Date: Year 14, day 10.
Location: Boat harbor on the west bank of the Mississippi.
Things I need to worry about today: No food. No weapons. No battery. No way home.
I opened my eyes to see a face with tangled orange hair a foot away from mine.
Pippen looked back over her shoulder. “She’s awake! Can I ask her now?”
I heard Conner sigh. “Go ahead.”
Pippen turned back to me and asked urgently, “What’s the plan, Callie?”
“Yeah,” added Tan behind her, “how are we getting home?”
I swung my feet out of the lower bunk bed and blinked in the morning light. Yeesh. We were stranded a thousand miles from civilization, and they expected me to have a plan. I couldn’t just wave my magic screwdriver and fix everything! I opened my mouth to explain how hopeless the situation was when I had a thought. Just a tiny spark of an idea, really. But I picked the idea up gently, and blew on it, and it didn’t flicker out. It glowed brighter as I realized this could work!
“We’re going to ride a dragon home,” I said.
“A dragon?” asked Tan. “Would you like to explain that?”
“Nope,” I said. “I don’t want to spoil the plan by telling you what it is.” Okay, that was only partly true. Mostly I didn’t want to explain the plan because the details were still sorting themselves out in my head. And I still had some doubts about this plan. I’d never talked to a dragon before. “First,” I said, “we need to go shopping.”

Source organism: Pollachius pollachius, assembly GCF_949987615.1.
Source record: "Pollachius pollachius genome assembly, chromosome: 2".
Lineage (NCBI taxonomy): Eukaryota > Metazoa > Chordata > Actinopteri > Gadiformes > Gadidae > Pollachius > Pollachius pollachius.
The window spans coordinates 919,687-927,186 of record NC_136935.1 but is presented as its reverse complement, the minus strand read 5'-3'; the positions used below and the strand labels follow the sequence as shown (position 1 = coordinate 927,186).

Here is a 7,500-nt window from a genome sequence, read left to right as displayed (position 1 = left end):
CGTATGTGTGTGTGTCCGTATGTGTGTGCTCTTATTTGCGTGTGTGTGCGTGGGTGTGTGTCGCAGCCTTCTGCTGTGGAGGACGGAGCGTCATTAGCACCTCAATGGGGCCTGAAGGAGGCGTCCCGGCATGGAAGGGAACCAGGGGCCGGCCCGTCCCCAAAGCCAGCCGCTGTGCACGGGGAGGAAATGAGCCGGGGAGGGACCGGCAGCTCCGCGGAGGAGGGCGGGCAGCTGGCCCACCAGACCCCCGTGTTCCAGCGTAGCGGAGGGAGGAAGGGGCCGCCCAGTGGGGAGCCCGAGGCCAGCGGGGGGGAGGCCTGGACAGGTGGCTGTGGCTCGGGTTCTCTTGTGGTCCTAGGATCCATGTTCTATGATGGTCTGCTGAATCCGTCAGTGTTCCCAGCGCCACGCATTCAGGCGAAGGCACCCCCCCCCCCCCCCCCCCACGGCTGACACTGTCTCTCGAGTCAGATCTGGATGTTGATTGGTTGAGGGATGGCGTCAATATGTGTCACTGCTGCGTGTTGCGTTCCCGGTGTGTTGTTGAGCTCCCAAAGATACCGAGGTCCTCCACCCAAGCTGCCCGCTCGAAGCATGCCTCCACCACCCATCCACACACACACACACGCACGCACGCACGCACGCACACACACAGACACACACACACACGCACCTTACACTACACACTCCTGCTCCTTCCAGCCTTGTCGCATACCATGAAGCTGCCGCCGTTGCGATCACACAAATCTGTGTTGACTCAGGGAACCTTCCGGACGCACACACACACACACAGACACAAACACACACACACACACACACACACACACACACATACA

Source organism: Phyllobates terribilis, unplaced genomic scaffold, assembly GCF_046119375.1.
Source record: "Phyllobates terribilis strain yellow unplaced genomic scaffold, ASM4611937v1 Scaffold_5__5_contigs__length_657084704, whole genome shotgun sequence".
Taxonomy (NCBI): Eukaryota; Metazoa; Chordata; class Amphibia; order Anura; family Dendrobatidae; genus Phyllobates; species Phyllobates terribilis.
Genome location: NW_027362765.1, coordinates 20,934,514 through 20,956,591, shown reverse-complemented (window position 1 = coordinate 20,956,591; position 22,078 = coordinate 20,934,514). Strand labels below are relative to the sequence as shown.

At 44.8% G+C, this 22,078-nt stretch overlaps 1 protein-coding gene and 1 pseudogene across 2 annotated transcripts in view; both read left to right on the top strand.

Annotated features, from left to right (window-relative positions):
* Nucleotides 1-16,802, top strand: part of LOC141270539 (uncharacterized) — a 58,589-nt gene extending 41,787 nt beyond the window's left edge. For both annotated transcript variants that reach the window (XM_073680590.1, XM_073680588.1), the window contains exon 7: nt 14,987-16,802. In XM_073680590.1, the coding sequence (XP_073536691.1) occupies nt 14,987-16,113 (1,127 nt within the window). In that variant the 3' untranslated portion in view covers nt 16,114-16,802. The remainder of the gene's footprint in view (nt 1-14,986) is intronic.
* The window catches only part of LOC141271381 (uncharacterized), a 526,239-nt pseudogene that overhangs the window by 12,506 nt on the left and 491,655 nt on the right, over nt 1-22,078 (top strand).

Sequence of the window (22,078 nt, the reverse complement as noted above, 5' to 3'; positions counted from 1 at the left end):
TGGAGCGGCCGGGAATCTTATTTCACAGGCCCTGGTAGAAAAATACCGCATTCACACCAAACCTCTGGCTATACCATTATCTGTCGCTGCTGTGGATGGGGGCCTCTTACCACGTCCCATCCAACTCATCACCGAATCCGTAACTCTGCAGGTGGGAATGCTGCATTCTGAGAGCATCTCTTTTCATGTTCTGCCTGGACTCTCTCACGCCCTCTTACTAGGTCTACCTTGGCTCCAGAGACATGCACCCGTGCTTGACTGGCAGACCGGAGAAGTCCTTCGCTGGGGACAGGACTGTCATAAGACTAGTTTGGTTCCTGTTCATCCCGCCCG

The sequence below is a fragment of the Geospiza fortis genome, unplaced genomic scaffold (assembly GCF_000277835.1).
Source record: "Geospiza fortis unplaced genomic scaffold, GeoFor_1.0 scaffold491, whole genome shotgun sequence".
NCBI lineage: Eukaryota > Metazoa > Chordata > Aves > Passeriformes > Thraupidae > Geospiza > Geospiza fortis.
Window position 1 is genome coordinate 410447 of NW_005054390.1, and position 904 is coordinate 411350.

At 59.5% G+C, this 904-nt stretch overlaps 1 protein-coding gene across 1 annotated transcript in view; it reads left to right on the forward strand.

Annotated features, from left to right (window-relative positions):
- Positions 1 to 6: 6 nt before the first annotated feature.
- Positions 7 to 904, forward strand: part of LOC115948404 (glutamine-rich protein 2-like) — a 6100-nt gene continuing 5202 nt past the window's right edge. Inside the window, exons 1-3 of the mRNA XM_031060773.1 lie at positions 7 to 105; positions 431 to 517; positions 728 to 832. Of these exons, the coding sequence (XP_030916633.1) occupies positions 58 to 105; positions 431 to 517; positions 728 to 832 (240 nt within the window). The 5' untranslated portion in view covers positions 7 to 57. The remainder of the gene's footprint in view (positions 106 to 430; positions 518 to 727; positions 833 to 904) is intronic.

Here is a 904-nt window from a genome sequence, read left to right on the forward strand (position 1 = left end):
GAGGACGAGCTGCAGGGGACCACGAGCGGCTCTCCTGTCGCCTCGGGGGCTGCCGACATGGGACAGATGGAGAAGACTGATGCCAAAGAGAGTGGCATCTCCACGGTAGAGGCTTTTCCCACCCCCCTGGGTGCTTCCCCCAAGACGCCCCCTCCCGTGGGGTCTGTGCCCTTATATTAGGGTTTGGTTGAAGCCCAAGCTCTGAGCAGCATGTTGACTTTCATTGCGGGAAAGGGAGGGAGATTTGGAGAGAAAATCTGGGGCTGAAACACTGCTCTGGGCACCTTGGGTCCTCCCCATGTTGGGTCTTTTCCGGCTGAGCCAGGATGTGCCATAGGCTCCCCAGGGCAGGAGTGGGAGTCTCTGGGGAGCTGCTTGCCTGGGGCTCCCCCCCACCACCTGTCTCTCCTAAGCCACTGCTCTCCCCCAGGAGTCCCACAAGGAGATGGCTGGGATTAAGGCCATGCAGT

We gathered up what little equipment we still had and left the houseboat, walking up the dusty road toward the small town we’d passed on our fourth day when we’d been looking for a bridge to cross the Mississippi River. Conner was barefoot, but that didn’t slow him down any.
“I’m hungry,” Pippen complained.
“Nothing left for breakfast,” I said. “But unless I’m remembering wrong, there’s a Walmart just up ahead.”